First Class flows fluidly and gallantly, and while often quickened in pace, it's never "rushed". Soft as a feather, and as hard hitting as an A-bomb, the parallels drawn here are fantastic and visceral.
The film opens in a somewhat expected way, featuring a young Erik Lehnsherr suffering at the hands of the Nazi's during one of many Jewish liquidations throughout Europe. One specific "Nazi", Sebastian Shaw (played in top form by Kevin Bacon), takes a special interest in the boy that seems to harness the ability to manipulate metals. Confronting the young Erik, Shaw presents the boy with a test, and upon failing said test, the boy is given a drastic ultimatum in the hopes of inspiring him to achieve the required task. Should he fail.. well, lets say all he loves will be taken from him. Now, as soon as the boy does fail, we figure that either the threat will be followed through by Shaw, after some slight postponement, or he just won't carry out his promise at all. However, instead of an over-dramatic build (I say over-dramatic, because it was somewhat dramatic, but not too much that it hurt the scene), Shaw simply executes his promise to the boy, and the young Erik does what I thought only one type of mutant could do: he goes into beserker mode (to the best of his current abilities).
Now, why do I focus on that scene? It's simple really. The rest of the film basically inhabits this 5 or so minute opening in both body and construct, however, the film is far superior to this somewhat dabby introduction. It's far more stylish, far better written and acted, and far more efficient, but the direction is still the same: no twists, no turns, or proloungement. We get what we knew we'd get. What we got just happens to be handled extremely well, and those scenes are delivered so fluently, and at other times so abruptly, that it hits us hard and fast, without allowing us to get sappy or sentimental. That may or may not be the films hindrance for some, but I felt it was a rather stunning direction for the feature to take.
Now, we all know the story here. Call me lazy, but I hardly dish out actual plot points or full on synopsis' in my reviews, as all we need to know about this film is presented in the trailer. I mean, frankly, if you don't know what this film is about before reading this thing, I don't know what business you have on this site. Alas, I can not sing any more praise for the feature than any of the countless other viewers of the film can, and I can't necessarily put a spin on revealing any of the films flaws, as others have already done that too. However, as this is a review, I entitled and required to try, to the best of my abilities, to share my complete and honest opinion on the film - redundant, or not. (So basically this entire last paragraph was unnecessary, but w/e... lol.)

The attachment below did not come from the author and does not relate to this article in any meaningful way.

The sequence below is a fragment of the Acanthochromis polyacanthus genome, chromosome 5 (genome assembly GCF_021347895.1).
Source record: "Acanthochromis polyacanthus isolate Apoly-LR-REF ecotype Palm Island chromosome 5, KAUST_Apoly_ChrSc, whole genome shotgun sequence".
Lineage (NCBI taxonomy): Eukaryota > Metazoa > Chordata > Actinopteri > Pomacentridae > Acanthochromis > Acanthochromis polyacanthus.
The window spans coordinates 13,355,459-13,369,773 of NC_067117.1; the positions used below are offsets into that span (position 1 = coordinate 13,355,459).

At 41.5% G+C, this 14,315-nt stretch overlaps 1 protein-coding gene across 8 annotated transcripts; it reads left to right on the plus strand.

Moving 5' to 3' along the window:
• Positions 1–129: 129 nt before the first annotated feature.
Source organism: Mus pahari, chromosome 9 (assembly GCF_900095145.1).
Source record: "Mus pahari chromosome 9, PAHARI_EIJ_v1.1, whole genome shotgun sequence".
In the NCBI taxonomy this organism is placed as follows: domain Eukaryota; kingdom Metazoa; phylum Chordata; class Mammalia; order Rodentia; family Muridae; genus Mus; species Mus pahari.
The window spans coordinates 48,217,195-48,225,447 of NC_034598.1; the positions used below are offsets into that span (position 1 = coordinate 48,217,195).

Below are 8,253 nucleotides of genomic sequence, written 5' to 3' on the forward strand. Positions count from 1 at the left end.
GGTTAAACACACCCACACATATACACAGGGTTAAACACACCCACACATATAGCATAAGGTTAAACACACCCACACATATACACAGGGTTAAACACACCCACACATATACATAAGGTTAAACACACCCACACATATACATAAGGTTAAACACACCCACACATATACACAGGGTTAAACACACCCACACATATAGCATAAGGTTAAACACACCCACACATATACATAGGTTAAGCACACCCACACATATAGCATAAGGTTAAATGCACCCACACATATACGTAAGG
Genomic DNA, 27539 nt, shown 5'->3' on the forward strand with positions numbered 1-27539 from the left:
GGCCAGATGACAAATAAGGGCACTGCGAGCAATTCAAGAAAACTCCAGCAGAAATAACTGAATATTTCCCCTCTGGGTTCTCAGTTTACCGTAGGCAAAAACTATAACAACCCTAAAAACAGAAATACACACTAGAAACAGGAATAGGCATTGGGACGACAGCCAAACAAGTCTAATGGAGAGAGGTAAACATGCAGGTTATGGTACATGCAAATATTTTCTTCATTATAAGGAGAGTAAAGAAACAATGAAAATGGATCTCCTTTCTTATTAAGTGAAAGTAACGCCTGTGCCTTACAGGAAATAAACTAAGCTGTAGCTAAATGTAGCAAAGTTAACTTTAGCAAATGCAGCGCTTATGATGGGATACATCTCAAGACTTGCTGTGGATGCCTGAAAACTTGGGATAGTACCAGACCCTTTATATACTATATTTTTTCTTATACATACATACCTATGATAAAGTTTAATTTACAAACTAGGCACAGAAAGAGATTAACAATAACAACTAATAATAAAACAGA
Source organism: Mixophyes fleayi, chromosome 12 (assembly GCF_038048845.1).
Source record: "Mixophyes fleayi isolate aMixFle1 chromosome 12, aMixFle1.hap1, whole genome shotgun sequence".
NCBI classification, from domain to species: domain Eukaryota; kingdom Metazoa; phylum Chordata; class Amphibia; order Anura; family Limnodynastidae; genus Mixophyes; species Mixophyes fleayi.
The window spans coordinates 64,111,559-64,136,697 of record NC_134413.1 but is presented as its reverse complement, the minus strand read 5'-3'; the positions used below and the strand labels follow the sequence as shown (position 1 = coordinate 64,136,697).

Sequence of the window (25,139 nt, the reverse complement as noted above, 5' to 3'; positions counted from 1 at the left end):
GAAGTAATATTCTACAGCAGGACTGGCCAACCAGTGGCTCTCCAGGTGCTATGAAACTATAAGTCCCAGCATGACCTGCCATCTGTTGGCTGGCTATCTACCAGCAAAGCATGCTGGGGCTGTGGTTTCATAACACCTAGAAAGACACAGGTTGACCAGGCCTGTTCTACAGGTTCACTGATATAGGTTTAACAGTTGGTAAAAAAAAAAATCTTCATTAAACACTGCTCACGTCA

First off, I would like to applaud the willingness to tackle this somewhat complex project by Herr Direktor Vaughn and comrades. They have definitely proved nay-sayers wrong about this project, and while some of the simpler minded audience members will not quite catch the extra mile ran in this feature (some were complaining about the lack of action as soon as the credits rolled), I do believe that those whose opinions matter (yes, I went there) will see the film for what I, and many others believe it is; a landmark for mainstream comic-book films, as well as stylish summer tent-poles in general.
While it wasn't as demanding of its audiences as Inception was, or any other thought-evoking film released during the usual bustling season these past few years (yes, I added another comparison to Nolan's latest film. So what, f*ck off), the film did have a heart and soul, and I am glad the creators came through with that. Many a time producers and such promise something and don't deliver it, much to the disappointment of fans (and eventually studios). That, however is not the case here. The film moves fluidly, and while some may complain it's cutty, I wouldn't, because they managed to fit in quite an experience into a nifty little (aprox) 2:20 film, with quite a few of sub-characters playing their part in the conflict, without losing us as a viewer. While I would have preferred further fleshing out of certain characters and events, I'm sure that the creators did the best they could at the time given, while still giving the action crowd something to chew on.
And boy, did they receive a bone or two. While some may not appreciate the time and effort that went into making these action sequences in the film, they were well done by my standards. From fun choreography for a certain teleporting character, to daring mutant dog-fights, to mega tons of metal being moved on demand of a single man (or mutant) the power house sequences in this film, as well as the fantastic sound editing, were definitely something to behold.